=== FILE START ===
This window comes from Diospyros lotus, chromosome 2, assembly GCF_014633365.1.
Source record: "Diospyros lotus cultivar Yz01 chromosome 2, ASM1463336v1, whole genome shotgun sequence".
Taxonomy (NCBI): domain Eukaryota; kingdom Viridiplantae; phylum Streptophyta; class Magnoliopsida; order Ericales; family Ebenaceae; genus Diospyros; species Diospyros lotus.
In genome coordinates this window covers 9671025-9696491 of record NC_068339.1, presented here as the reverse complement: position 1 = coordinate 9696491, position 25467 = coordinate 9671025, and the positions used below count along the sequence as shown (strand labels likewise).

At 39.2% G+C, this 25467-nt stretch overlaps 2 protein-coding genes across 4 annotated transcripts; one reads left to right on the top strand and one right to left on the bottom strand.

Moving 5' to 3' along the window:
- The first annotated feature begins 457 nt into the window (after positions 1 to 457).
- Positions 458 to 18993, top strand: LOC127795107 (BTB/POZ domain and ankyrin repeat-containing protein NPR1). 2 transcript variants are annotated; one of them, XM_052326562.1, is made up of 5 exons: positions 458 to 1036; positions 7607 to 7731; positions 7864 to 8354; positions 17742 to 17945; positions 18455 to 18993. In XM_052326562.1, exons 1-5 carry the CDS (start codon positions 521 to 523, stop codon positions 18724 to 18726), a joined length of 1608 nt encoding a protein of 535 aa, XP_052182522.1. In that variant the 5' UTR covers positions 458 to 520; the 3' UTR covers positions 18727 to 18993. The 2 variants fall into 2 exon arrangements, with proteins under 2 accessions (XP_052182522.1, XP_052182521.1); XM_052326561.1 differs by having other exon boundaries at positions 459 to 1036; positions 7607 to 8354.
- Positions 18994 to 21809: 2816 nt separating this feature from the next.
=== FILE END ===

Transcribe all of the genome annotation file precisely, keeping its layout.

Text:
This window comes from Diospyros lotus, chromosome 2, assembly GCF_014633365.1.
Source record: "Diospyros lotus cultivar Yz01 chromosome 2, ASM1463336v1, whole genome shotgun sequence".
Taxonomy (NCBI): domain Eukaryota; kingdom Viridiplantae; phylum Streptophyta; class Magnoliopsida; order Ericales; family Ebenaceae; genus Diospyros; species Diospyros lotus.
In genome coordinates this window covers 9671025-9696491 of record NC_068339.1, presented here as the reverse complement: position 1 = coordinate 9696491, position 25467 = coordinate 9671025, and the positions used below count along the sequence as shown (strand labels likewise).

At 39.2% G+C, this 25467-nt stretch overlaps 2 protein-coding genes across 4 annotated transcripts; one reads left to right on the top strand and one right to left on the bottom strand.

Moving 5' to 3' along the window:
- The first annotated feature begins 457 nt into the window (after positions 1 to 457).
- Positions 458 to 18993, top strand: LOC127795107 (BTB/POZ domain and ankyrin repeat-containing protein NPR1). 2 transcript variants are annotated; one of them, XM_052326562.1, is made up of 5 exons: positions 458 to 1036; positions 7607 to 7731; positions 7864 to 8354; positions 17742 to 17945; positions 18455 to 18993. In XM_052326562.1, exons 1-5 carry the CDS (start codon positions 521 to 523, stop codon positions 18724 to 18726), a joined length of 1608 nt encoding a protein of 535 aa, XP_052182522.1. In that variant the 5' UTR covers positions 458 to 520; the 3' UTR covers positions 18727 to 18993. The 2 variants fall into 2 exon arrangements, with proteins under 2 accessions (XP_052182522.1, XP_052182521.1); XM_052326561.1 differs by having other exon boundaries at positions 459 to 1036; positions 7607 to 8354.
- Positions 18994 to 21809: 2816 nt separating this feature from the next.